Getting laid off is very emotional. Our first Five on Friday question for the laid off advisory council asks about emotions:

What were your emotions like the first day, and how did you handle them?

A common theme seems to be shock, and for some of us, relief. There is also, as you’d expect, anger, especially the first time it happens to you.

Nancy: During the actual meeting I was angry but that soon turned to tears when I stated to my boss that it felt like I did something wrong, not just an “organizational realignment”.

I was calm returning to my office, lying to my assistant that I was sick and going home. While waiting for the train I called my son and then the flood gates opened. I regained my composure on the train simply because I did not want to embarrass myself. It was a very long 40 minute train ride that I do not recall.

When I returned home, it was early just past 9 am, I recall my husband’s look of surprise when I walked in the door. As I retold the events of the morning I went through the emotions of sadness, disbelief and anger. As I began to contact other family members and friends I was in shock, no more crying, I was very calm as I relayed my story. After that task was complete I sat down, had a drink and watched a movie. My husband picked up lunch including a decadent dessert for me to drown my sorrows. Later that afternoon, I logged on my computer and starting scheduling meetings with my peers trying to find another position.

Daryl:  Relief… thinking about it vs being done with it.

Sydney:  I’ll be honest, it was rough.

Let me set the stage a little. It was 2008. Remember the job market in 2008? Yeah. The software company I was working for was being acquired by a privately held corporation, but the division I worked for was self-contained, filled a unique market niche, and was quite profitable. My coworkers and I had zero reason to believe that our jobs were in danger. I was also relatively newly remarried. My oldest child had just graduated high school, heading to college, and I was going to move my middle school-aged child from the Twin Cities to Montana.

At 9 a.m. the day the acquisition was final, my work cell phone rang. The VP of our division read a canned statement. The entire division was being shut down. They were giving us two weeks’ notice. There would be no severance package (any protection due to the original company being domiciled in California was invalidated by the acquiring company being in the Texas).

Gotta admit, I was pretty floored. I had not been exploring other opportunities, I had not even really been checking in with my professional networks. I think I skipped the first stage of grief (denial) entirely, and went straight to anger. I closed my laptop and turned my phone off. Then I went to the gym. I went to the gym every single day for at least a month.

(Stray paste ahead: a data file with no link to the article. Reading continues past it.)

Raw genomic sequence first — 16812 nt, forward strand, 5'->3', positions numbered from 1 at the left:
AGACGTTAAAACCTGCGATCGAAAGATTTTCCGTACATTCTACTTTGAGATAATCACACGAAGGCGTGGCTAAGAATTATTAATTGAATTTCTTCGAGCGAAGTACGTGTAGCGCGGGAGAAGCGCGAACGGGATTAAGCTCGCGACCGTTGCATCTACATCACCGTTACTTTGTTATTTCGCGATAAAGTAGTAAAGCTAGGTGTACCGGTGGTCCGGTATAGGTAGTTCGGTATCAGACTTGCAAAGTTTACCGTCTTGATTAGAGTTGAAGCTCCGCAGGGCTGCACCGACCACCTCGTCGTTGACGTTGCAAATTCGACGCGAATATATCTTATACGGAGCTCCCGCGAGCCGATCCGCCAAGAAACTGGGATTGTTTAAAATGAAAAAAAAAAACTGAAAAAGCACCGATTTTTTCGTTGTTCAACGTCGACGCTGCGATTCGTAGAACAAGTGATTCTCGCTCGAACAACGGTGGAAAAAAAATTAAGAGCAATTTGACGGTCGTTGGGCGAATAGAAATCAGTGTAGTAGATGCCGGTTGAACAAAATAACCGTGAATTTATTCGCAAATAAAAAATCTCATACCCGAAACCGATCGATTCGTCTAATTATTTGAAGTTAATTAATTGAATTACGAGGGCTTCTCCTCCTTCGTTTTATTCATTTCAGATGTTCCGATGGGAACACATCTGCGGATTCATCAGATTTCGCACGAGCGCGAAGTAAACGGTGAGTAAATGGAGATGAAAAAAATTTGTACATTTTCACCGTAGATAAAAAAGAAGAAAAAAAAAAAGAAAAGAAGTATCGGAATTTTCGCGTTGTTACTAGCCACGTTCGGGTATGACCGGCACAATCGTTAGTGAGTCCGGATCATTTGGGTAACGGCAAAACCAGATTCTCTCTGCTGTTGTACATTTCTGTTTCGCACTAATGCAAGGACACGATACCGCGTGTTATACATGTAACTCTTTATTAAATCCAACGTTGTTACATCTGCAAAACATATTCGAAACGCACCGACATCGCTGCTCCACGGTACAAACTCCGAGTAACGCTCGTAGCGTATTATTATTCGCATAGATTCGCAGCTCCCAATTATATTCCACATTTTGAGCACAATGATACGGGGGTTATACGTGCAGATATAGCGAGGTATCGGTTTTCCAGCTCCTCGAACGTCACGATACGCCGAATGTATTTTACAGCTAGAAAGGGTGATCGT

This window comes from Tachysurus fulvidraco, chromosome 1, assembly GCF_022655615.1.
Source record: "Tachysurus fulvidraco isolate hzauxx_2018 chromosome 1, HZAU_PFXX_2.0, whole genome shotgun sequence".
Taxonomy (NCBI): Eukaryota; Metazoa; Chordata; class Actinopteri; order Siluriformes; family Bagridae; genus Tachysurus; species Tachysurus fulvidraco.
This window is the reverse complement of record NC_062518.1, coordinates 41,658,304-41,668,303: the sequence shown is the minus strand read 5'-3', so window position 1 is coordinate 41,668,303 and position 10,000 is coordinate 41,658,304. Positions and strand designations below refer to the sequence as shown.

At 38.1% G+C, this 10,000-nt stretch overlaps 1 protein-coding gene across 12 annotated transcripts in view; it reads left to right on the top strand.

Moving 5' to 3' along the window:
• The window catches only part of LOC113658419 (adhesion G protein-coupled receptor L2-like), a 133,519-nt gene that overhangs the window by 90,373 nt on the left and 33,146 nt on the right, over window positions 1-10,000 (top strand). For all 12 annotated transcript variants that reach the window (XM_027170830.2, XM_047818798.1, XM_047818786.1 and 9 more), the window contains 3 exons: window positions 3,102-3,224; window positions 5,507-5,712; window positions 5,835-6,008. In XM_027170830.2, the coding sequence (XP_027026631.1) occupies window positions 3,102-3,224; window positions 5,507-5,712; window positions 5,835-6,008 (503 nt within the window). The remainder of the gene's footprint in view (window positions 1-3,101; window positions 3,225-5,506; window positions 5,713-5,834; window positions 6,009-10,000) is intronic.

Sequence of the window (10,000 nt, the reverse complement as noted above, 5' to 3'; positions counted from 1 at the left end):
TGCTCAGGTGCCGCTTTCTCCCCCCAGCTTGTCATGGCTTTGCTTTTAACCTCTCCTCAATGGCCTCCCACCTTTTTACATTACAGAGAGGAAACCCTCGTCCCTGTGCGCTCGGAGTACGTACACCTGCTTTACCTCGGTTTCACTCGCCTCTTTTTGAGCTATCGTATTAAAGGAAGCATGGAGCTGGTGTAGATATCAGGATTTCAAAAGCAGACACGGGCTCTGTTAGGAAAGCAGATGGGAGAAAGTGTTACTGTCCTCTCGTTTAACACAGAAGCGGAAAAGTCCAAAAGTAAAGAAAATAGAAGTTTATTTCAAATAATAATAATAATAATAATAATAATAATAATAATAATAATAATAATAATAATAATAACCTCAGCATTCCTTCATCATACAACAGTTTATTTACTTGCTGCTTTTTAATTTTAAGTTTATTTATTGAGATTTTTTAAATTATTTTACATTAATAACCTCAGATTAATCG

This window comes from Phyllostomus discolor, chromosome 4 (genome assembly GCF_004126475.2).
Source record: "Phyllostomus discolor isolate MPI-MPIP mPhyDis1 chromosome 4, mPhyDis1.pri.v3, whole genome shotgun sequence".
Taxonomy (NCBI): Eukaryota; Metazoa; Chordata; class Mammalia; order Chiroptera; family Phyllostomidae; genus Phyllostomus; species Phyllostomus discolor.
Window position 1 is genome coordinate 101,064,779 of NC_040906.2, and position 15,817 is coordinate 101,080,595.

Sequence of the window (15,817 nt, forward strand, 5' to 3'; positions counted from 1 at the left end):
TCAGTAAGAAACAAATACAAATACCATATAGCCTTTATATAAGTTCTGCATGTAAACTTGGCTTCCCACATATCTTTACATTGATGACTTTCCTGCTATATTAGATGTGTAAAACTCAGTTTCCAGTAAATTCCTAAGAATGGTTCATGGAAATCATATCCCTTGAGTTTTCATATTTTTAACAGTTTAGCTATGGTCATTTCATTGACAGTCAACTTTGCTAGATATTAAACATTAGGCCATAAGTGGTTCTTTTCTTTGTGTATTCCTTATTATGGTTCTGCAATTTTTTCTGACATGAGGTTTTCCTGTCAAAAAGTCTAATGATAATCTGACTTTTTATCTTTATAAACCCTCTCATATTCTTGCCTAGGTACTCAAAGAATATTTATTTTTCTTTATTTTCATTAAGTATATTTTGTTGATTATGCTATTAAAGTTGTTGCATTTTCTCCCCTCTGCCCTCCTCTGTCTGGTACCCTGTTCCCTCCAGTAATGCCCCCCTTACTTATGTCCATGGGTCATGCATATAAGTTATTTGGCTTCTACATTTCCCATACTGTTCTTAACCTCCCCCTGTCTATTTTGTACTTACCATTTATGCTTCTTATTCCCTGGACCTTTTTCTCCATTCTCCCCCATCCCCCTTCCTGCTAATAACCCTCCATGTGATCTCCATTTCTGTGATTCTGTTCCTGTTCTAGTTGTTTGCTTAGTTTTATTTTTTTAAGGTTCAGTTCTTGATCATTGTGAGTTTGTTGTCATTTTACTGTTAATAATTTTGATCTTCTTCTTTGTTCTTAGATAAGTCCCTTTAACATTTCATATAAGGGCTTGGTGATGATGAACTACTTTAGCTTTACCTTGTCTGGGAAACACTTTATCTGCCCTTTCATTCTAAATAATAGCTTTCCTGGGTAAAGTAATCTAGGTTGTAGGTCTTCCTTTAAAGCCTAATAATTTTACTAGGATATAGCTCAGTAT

Pete:  I have been laid off more than once.

Other than the first time 1997 I was pretty calm about the others. The first time wasn’t all that hard since I was a contractor finishing up the first iteration of Target’s first bridal registry product branded “Club Wed”. I was a little ticked off at first because I contributed a lot to the product. It turned out I was the most expensive person and they felt they didn’t need me anymore. It wouldn’t be the last time this was the reason for me leaving. I can go into the others as needed. (You can hear Pete talk about his experiences by listening our first ever podcast)

Scott:  I don’t think it really sank in, in some ways, just like the day of the announcement.

Being there was such a habit that it didn’t feel very real, from a certain perspective. The goodbyes were tough, but this disembodied feeling of relief was also there, like knowing you needed the change because it hadn’t been a good environment. A few co-workers and I had discussed it as an abusive relationship on a professional level, and the feelings were a mirror of what we’ve often heard in those situations.

My Answer:  As you can read on my timeline, I kind of suppressed my feelings, a lot.

I wasn’t happy with the culture, and had been considering moving on. But, the money was good and I had two sons in college……so I was hoping to stick it out. It took a long time for me to really face my feelings about the move, mostly I was in denial and shock. I also, like Sydney, found a way to keep really busy. I wrote a novel.

What were your emotions like? Share your thoughts in the comments, or by emailing us. We hope to collect a lot of comments, and post them here for people to see.